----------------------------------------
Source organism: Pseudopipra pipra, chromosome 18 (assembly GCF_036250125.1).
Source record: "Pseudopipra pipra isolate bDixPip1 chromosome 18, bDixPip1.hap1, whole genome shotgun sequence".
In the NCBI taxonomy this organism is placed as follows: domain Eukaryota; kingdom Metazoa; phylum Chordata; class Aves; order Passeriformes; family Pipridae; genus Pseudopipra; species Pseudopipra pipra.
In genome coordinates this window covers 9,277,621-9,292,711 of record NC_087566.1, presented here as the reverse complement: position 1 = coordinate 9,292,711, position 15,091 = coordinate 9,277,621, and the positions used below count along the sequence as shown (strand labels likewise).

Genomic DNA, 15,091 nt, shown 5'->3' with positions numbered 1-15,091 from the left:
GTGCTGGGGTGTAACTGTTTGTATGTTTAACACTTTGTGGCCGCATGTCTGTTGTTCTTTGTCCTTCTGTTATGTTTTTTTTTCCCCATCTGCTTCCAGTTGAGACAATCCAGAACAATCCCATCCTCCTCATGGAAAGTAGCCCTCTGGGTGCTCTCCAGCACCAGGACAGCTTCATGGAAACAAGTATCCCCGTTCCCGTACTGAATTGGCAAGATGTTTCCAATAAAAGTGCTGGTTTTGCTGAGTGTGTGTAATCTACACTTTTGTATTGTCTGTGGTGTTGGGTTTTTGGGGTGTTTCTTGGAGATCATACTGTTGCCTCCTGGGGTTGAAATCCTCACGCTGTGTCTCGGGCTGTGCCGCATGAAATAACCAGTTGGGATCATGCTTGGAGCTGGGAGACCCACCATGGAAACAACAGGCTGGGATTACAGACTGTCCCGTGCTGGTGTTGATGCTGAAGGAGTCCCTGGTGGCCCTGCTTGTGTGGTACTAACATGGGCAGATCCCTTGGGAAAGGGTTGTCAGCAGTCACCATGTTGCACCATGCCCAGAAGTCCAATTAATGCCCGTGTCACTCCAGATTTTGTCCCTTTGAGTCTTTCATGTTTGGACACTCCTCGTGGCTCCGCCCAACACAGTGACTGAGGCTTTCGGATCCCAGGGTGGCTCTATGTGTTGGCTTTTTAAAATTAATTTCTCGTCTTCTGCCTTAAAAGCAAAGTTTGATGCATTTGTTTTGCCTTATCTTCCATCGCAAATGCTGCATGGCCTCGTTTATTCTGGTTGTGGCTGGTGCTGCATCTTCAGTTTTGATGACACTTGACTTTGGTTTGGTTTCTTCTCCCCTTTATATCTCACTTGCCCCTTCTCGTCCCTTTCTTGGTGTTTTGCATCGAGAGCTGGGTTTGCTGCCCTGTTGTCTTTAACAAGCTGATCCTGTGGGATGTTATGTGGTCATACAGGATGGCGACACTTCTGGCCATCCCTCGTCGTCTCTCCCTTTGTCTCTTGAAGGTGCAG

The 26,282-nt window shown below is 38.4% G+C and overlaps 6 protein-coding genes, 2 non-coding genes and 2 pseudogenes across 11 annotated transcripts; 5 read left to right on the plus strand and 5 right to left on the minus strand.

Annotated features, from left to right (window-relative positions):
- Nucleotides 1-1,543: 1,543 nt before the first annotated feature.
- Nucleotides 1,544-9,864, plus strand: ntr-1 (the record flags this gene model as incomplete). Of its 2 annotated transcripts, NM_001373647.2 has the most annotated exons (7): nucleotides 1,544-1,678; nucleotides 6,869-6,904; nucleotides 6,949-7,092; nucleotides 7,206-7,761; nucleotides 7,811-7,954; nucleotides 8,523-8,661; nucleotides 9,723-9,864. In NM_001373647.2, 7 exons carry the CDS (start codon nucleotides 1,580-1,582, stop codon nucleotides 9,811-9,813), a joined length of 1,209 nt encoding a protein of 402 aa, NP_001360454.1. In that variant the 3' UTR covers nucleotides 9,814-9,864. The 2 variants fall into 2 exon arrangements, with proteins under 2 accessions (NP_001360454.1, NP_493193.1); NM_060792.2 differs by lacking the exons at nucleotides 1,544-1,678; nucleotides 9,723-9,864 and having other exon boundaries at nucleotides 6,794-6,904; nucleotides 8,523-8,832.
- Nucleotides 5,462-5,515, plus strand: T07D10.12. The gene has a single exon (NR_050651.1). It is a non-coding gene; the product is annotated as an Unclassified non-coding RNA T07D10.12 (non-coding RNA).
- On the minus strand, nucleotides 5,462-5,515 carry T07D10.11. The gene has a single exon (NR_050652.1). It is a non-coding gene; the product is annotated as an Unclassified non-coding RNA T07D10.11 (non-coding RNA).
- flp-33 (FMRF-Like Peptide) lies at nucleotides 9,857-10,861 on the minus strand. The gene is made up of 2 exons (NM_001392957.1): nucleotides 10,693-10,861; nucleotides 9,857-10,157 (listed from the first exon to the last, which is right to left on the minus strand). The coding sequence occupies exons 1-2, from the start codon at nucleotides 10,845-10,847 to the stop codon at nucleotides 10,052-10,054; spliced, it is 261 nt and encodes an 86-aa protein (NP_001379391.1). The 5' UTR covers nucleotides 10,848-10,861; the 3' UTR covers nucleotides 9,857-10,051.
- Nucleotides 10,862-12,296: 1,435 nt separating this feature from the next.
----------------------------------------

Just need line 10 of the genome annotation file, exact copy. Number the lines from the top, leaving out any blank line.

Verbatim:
- Nucleotides 1,544-9,864, plus strand: ntr-1 (the record flags this gene model as incomplete). Of its 2 annotated transcripts, NM_001373647.2 has the most annotated exons (7): nucleotides 1,544-1,678; nucleotides 6,869-6,904; nucleotides 6,949-7,092; nucleotides 7,206-7,761; nucleotides 7,811-7,954; nucleotides 8,523-8,661; nucleotides 9,723-9,864. In NM_001373647.2, 7 exons carry the CDS (start codon nucleotides 1,580-1,582, stop codon nucleotides 9,811-9,813), a joined length of 1,209 nt encoding a protein of 402 aa, NP_001360454.1. In that variant the 3' UTR covers nucleotides 9,814-9,864. The 2 variants fall into 2 exon arrangements, with proteins under 2 accessions (NP_001360454.1, NP_493193.1); NM_060792.2 differs by lacking the exons at nucleotides 1,544-1,678; nucleotides 9,723-9,864 and having other exon boundaries at nucleotides 6,794-6,904; nucleotides 8,523-8,832.